Carp homers in 10th as Cards fend off Cubs
CHICAGO -- In the Cardinals’ biggest game of the year so far, Matt Carpenter was the one who seized the moment.
On the first pitch he saw from Cubs closer Craig Kimbrel in the top of the 10th inning, he launched a no-doubt home run to dead center field, giving the Cardinals a 5-4 victory on Thursday night at Wrigley Field.
It was a crucial win to start an important four-game series and seven-game stretch against the Cubs that spans 10 days. St. Louis won its first game at Wrigley Field this year, kept its three-game lead in the National League Central over Milwaukee and pushed Chicago to four games back.
“We’re getting close to sealing the deal, but every day is important,” Carpenter said. “We have to focus on each day. I’m certainly anticipating every game to be like this. [The Cubs] never quit, they are a great team, and they fought us to the end. We’ve got to be ready to go each night, because I think they’re all going to be just like this.”
Thursday’s atmosphere embodied the pennant race. Inside a packed Wrigley Field, Cardinals starter Jack Flaherty dealt for eight innings, allowing just one run on three hits while striking out eight. The Cardinals’ 23-year-old starter has a 1.05 ERA since the All-Star break and stifled a strong Cubs lineup.
“It definitely felt like a playoff atmosphere,” Flaherty said. “I’ve never been in that kind of situation before, so that’s about as close as we can get.”
After Flaherty’s eight strong innings, Cardinals closer Carlos Martinez walked the leadoff batter in the ninth and allowed three singles to bring the Cubs within one run with one out. Andrew Miller got out of the inning, but not without the tying run scoring and sending the game to extra innings.
Carpenter quickly returned the momentum to his club in the 10th. As the ball sailed over the wall, Carpenter looked at the overjoyed Cardinals dugout and pointed to his teammates.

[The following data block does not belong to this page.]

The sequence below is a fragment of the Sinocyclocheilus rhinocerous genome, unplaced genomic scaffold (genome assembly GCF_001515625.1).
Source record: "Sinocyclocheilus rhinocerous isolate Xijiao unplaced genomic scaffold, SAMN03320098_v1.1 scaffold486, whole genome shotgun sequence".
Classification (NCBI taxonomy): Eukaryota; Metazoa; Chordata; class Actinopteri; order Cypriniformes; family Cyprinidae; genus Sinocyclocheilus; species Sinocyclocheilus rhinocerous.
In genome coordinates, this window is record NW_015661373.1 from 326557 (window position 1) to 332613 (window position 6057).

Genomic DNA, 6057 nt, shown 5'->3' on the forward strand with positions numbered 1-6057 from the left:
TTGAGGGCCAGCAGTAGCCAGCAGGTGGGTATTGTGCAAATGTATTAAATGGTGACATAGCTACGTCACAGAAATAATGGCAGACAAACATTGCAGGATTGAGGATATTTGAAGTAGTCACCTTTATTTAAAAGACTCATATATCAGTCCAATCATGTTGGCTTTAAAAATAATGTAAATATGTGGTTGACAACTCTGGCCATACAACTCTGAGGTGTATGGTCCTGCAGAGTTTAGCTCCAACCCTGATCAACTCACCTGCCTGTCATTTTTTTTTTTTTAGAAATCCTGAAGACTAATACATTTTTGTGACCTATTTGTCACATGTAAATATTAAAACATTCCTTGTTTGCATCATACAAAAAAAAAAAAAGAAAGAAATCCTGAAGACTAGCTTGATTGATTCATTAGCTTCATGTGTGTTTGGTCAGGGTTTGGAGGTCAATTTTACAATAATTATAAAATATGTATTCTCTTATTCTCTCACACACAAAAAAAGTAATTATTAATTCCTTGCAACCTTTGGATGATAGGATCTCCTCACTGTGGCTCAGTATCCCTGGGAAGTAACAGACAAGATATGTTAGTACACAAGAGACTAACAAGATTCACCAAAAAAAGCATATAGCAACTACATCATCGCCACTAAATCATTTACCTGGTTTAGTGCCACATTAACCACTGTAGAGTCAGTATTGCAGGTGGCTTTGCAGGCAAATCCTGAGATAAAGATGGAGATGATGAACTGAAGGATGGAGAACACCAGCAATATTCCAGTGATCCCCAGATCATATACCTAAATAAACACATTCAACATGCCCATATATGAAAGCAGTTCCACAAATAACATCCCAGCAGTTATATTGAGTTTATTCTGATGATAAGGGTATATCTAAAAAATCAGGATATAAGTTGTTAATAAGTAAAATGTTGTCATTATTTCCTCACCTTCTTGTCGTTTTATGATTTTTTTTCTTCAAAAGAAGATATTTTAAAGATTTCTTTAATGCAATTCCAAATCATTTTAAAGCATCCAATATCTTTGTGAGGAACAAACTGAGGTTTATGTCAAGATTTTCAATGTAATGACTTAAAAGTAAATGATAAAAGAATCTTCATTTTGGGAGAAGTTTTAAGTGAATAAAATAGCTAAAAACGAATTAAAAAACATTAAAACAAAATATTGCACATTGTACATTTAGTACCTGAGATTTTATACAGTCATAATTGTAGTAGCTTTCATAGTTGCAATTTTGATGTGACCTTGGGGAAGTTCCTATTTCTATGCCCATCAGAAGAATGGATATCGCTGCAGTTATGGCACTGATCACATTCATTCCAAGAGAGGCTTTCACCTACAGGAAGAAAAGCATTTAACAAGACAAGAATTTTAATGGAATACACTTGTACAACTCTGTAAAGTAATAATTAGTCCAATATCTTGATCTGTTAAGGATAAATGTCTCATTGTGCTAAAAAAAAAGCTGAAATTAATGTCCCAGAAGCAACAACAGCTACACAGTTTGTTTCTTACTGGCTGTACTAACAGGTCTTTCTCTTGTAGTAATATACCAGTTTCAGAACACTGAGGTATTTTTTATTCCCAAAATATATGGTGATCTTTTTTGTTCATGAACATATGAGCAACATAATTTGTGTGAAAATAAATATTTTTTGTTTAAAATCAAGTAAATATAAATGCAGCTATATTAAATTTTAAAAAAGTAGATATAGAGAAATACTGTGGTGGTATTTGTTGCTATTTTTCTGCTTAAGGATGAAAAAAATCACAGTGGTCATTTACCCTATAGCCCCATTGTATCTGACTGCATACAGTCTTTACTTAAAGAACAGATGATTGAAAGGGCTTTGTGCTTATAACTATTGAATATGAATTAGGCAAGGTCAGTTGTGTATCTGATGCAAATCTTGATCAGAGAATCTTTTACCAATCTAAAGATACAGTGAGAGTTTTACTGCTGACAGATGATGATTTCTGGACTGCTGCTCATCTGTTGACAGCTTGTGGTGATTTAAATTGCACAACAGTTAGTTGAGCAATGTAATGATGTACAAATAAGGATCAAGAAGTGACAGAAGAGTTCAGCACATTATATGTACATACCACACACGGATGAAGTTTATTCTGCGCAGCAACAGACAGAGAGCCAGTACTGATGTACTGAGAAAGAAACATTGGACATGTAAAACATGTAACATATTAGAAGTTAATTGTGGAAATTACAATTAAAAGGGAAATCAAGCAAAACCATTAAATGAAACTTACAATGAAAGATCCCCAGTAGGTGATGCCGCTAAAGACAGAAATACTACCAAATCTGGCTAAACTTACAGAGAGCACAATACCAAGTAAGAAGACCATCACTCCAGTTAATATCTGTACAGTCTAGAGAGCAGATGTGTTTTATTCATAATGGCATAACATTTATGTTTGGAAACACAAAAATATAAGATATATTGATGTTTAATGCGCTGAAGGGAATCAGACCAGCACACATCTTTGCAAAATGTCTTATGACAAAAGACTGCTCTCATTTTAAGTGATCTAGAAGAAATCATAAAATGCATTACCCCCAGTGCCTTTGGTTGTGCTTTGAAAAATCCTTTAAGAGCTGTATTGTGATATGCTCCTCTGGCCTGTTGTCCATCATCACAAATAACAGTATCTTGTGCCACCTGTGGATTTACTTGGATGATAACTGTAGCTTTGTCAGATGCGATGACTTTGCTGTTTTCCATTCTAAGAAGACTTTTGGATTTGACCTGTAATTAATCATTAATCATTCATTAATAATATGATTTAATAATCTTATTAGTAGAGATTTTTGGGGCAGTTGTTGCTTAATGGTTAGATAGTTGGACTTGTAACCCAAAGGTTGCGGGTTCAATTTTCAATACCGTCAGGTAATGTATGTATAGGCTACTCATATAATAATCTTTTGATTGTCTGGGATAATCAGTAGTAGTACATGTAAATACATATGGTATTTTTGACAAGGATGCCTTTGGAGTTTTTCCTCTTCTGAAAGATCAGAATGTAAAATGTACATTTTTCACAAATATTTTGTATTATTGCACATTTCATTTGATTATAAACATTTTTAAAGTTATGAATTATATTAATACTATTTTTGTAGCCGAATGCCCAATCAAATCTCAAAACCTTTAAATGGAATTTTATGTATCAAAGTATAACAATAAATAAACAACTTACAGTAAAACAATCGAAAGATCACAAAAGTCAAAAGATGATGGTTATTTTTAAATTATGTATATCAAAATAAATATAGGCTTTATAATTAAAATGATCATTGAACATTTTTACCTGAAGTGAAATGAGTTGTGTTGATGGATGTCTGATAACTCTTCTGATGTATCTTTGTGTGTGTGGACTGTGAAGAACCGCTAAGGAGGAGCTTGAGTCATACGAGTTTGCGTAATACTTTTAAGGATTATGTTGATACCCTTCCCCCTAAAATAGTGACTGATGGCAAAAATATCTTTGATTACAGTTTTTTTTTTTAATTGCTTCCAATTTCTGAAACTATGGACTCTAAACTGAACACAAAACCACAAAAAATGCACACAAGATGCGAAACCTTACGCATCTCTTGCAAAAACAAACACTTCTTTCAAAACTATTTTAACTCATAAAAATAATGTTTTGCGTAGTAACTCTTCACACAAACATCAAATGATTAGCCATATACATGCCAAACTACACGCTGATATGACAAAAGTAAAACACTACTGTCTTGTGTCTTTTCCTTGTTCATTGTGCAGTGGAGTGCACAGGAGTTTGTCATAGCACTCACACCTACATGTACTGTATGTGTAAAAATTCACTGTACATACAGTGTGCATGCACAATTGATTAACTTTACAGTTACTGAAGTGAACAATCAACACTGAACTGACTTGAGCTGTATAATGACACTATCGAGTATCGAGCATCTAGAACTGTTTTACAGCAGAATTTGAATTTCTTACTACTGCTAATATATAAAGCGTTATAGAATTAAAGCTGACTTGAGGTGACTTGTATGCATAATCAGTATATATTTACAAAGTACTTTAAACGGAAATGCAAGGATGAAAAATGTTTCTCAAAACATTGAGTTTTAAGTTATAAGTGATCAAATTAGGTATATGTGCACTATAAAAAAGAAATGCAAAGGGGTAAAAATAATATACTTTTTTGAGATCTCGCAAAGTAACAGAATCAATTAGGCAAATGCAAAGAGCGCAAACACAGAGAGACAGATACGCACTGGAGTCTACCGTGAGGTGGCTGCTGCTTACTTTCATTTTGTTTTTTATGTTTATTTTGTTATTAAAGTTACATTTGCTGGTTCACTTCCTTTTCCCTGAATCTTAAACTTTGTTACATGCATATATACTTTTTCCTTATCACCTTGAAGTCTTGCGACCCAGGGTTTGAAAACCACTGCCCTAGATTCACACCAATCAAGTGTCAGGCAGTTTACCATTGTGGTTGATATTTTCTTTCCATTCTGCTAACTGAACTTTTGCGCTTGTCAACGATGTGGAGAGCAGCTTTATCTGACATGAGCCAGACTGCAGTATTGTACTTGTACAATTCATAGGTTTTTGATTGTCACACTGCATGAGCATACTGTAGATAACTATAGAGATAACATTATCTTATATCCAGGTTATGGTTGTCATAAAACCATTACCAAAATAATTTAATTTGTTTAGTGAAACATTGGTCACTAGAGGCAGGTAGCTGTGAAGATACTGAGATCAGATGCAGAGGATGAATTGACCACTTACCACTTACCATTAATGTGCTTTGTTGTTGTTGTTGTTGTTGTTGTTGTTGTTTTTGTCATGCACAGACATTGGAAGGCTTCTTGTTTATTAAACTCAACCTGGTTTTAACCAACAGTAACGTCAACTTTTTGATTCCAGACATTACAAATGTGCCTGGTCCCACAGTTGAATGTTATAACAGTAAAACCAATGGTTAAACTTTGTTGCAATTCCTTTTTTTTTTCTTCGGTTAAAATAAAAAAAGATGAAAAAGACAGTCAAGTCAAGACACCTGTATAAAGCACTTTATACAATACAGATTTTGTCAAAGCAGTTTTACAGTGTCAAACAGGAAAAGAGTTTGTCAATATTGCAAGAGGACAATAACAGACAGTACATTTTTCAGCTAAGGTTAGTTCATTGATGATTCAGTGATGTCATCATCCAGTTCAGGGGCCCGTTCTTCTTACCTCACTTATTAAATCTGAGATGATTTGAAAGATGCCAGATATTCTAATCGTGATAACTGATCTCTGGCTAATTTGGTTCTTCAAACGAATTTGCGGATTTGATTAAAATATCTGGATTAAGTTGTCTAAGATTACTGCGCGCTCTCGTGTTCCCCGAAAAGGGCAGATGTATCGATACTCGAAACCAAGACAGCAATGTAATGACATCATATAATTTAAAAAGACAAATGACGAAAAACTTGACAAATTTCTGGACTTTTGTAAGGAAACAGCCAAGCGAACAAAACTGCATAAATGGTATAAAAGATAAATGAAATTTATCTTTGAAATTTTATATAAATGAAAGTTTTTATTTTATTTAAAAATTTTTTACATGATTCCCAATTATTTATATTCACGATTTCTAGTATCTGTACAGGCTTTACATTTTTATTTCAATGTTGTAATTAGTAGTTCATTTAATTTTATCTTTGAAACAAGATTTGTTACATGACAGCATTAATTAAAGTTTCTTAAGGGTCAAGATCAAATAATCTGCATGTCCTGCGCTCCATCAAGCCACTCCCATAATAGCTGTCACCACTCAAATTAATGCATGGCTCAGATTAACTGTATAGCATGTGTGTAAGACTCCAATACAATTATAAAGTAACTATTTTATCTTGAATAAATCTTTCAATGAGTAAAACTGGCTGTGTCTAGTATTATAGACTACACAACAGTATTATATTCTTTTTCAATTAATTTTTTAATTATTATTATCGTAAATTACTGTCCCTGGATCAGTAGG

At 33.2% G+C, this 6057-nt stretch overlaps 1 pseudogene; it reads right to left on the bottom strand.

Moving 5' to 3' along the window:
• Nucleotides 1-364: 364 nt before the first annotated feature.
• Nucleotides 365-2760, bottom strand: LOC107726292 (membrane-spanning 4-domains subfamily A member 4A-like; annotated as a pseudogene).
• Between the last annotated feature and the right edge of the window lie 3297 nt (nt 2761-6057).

“Just excited for our group of guys,” Carpenter said. “It was a gut punch the inning before. Jack pitched so great. We had the game locked, and it squeaked away from us. They tied it up, and just the emotional turn to get the lead again. I was looking in there, the excitement, I was fired up for everybody.”
While the Cardinals’ focus is on one game at a time as the postseason nears, Carpenter has kept his focus on the present, too. The third baseman has struggled this season, posting career lows in average, on-base percentage and slugging. Tommy Edman has taken over third base, while Carpenter has been used as a pinch-hitter or late defensive substitution.
“How can I help our team each day, in whatever role that is?” Carpenter said. “Really not worried about the past or how it’s played out to this point. Just focused on what I could do today in this moment.”
That moment was in the fifth inning on Thursday, when Kolten Wong strained his left hamstring while running to first base. Edman moved to second as Carpenter ran out to third. He struck out swinging in the seventh inning in his first at-bat, but he was ready for the fastball Kimbrel threw down the middle the next time he came to the plate.
The 431-foot home run was a reminder of the player that Carpenter has been and how he still has a big impact on a team fighting to get back to the playoffs. For Cardinals manager Mike Shildt, it was evidence of the kind of swings he’s seen Carpenter take in batting practice and in pinch-hitting situations lately.
“He’s seeing the ball better,” Shildt said. “He’s on time. He’s connected with everything he’s doing. We’ve had some really positive talks with Carp, and his mindset is, ‘I’m going to take care of today and I’m going to be ready to go moving forward for whatever role that looks like.' Clearly, he backed his word up.”